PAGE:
Is Generation X — the legion of latchkey kids for whom the waning Cold War still forced futile school drills — better able to self-soothe under the confines of a coronavirus quarantine than Gen Z, millennials and baby boomers?
Such a theory found social-media traction over recent days, with many posters in their late 30s to early 50s recalling hours in basements or bedrooms: hours with books and board games, movies and music and, yes, joysticks, before good parenting was measured by how crammed the extracurricular calender is. #GenX went outside, too; they just weren’t scheduled to.
For sure it’s Gen X–ers and young boomers who grew up to become those helicopter parents. For them it’s the inherent cynicism of glossed-over autonomy, shrinking reliance on democratic institutions such as schools or places of worship, or perhaps the sometimes-necessary chaos of divorce that gave way to being a different kind of parent than their own. For many, though, as they dig in at home and limit their outside interaction right now because of COVID-19, they’re telling themselves they’ve been here before.
All generations are reacting in their own way to the public health crisis as restaurants and bars in major cities were ordered shut, gyms powered down, school districts and universities went on hiatus, and some corporate offices allowed their ranks to work from home.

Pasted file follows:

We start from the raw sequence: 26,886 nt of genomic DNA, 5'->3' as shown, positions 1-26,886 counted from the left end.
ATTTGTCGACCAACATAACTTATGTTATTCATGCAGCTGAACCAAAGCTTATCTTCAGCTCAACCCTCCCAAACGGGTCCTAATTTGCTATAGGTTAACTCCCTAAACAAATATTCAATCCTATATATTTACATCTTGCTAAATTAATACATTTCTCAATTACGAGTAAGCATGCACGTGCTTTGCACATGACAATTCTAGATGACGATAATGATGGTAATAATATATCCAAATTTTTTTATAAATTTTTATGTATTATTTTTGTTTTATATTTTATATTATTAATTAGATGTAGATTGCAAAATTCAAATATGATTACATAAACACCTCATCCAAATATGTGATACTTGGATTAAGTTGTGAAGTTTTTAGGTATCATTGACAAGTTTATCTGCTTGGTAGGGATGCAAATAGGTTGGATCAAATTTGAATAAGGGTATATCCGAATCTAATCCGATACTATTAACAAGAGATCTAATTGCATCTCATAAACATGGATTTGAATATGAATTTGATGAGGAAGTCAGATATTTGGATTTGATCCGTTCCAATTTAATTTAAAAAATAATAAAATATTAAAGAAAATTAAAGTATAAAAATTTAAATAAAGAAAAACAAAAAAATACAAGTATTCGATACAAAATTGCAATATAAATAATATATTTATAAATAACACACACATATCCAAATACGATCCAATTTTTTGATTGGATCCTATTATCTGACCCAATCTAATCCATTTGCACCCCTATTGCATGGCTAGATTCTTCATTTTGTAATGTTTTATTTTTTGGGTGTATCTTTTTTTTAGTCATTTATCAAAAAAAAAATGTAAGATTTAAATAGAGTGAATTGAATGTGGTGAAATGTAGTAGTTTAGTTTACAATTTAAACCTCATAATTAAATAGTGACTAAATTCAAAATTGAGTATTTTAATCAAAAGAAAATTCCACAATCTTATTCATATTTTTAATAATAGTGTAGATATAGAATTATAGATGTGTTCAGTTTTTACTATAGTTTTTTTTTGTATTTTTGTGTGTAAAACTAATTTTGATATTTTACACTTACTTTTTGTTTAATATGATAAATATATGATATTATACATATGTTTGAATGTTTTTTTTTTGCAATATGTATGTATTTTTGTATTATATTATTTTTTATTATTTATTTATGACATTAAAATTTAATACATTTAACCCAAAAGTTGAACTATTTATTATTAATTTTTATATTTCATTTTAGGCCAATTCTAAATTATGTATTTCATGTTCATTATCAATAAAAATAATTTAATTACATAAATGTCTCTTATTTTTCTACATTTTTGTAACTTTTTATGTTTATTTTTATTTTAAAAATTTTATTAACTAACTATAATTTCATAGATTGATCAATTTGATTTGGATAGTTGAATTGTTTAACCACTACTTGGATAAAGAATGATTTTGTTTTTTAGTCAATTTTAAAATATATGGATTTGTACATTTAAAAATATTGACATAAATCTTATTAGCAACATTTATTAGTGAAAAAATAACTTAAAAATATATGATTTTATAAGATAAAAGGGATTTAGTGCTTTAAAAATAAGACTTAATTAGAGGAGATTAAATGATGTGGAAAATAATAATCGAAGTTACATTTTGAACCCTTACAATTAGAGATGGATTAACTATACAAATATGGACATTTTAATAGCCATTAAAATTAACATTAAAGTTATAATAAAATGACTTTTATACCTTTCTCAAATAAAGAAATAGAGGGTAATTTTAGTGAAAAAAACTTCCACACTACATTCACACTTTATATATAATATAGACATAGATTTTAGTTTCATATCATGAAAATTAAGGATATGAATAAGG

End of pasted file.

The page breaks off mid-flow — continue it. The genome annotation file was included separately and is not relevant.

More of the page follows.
When self-quarantine can’t be maintained, social distancing in public is seen as the broadest and potentially most effective defense right now. Among other things, it champions keeping at least 6 feet between people. Large, even medium-sized gatheringsare now to be avoided, and that means birthday parties and weddings are being postponed. Pop-up anything is over as we know it for now. All that harkens back to a few decades ago when meet-ups and hookups took more coordination than just a text (sometimes long enough to change minds).
Arguably, baby boomers and their free-range, pre-technology childhoods are even better resourced when it comes to making do with less structure.
But here’s the issue, say Gen X–ers social shaming their own families: Adult kids are having trouble convincing boomers and Silent Generation grandparents to heed the public health measures of isolation. Americans have been digging in on personal liberty versus public good for a long time, and change doesn’t come easy. “#GenX, we are going to have to get real comfortable with grounding our parents,” said one tweet.
Its role as sandwich filling between two major, influential generations arguably leaves a reflective Gen X best positioned to react to this calamity: news-consuming and social-media-savvy in a way that honors the gravity, self-reliant enough to cook and tackle big cleaning projects, to create and write and read and stream diversion after diversion. And, patient enough to, sometimes,wait and see what’s next.